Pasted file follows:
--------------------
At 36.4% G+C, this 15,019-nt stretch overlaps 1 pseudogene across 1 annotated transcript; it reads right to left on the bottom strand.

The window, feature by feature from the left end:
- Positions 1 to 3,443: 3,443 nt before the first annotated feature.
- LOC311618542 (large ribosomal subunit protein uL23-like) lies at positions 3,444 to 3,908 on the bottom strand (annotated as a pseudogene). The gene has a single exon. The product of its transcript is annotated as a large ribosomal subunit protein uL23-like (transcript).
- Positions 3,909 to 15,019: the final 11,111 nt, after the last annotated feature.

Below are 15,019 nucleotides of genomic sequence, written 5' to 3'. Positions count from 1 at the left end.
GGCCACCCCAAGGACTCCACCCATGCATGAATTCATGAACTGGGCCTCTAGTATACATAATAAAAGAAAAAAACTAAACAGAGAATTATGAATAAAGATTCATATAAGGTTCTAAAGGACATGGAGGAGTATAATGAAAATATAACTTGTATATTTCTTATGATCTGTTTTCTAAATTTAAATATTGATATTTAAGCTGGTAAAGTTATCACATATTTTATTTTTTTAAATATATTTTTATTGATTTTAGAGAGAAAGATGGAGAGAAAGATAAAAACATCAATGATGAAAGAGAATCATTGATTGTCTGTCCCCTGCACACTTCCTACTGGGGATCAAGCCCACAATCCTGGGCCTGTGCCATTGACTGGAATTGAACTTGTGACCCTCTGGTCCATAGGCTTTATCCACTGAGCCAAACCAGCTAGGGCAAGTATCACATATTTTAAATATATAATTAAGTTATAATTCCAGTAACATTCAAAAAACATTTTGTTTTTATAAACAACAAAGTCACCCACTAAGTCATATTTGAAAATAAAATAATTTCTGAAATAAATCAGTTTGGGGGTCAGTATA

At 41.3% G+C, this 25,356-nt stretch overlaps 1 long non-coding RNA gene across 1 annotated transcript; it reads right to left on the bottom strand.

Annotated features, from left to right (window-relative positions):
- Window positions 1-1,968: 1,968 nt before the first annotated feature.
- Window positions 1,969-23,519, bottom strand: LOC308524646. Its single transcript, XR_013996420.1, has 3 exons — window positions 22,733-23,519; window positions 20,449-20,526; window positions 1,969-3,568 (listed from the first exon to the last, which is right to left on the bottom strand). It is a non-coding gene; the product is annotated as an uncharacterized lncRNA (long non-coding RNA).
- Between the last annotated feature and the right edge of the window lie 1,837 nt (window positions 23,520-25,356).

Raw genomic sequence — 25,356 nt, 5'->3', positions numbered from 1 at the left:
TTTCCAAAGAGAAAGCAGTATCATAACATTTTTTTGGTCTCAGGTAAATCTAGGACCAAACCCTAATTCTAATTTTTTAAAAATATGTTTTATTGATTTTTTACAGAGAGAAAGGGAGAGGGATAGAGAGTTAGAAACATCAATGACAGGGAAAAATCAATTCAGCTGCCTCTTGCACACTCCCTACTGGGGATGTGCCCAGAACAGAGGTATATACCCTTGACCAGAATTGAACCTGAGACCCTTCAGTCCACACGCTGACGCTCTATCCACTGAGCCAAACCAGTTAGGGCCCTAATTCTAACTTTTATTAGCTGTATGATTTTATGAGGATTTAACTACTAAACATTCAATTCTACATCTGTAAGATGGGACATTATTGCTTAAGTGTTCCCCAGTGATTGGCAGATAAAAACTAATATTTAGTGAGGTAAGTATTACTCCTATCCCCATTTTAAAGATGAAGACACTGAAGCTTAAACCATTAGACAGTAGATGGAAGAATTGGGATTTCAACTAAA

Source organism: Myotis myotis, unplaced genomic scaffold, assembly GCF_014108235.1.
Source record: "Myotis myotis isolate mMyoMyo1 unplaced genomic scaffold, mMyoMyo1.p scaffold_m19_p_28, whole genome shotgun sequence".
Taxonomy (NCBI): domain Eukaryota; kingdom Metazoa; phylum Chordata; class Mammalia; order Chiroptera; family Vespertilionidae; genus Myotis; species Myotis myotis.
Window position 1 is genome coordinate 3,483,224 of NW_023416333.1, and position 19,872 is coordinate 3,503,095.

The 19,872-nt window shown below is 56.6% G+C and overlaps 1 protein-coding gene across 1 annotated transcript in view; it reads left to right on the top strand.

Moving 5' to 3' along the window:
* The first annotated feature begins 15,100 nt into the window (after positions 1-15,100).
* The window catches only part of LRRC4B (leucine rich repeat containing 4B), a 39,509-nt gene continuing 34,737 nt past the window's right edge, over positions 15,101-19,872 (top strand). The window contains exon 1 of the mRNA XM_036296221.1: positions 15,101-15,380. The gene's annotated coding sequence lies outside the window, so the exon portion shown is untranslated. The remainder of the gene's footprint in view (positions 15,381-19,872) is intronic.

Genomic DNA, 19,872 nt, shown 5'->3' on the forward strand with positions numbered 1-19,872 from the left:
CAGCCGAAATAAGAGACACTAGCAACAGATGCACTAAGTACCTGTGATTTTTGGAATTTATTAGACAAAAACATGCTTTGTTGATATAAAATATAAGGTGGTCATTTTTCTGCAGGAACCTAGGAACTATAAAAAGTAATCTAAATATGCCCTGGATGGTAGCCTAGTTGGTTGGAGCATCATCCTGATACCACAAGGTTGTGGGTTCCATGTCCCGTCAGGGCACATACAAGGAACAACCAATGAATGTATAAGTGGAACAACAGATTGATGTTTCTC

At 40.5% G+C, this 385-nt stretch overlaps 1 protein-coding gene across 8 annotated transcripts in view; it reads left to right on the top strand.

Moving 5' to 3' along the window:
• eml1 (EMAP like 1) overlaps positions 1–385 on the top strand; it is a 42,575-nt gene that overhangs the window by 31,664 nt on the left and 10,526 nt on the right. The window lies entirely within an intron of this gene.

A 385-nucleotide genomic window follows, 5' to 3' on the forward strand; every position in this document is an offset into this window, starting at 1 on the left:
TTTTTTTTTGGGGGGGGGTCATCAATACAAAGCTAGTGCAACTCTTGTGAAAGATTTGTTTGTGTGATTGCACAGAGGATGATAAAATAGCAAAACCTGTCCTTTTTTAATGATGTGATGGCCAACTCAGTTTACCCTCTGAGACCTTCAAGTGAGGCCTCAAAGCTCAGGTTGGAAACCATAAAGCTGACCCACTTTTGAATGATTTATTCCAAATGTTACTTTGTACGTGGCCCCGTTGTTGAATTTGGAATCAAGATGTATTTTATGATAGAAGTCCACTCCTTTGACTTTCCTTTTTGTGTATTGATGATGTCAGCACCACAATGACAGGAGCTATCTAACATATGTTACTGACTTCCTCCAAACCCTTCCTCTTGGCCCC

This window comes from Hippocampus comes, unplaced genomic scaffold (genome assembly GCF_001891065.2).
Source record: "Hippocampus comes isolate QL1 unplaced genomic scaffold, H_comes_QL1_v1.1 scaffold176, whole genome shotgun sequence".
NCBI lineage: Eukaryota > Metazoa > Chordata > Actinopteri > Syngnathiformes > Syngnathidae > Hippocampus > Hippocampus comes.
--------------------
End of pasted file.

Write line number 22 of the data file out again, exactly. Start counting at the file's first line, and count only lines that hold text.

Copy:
* The window catches only part of LRRC4B (leucine rich repeat containing 4B), a 39,509-nt gene continuing 34,737 nt past the window's right edge, over positions 15,101-19,872 (top strand). The window contains exon 1 of the mRNA XM_036296221.1: positions 15,101-15,380. The gene's annotated coding sequence lies outside the window, so the exon portion shown is untranslated. The remainder of the gene's footprint in view (positions 15,381-19,872) is intronic.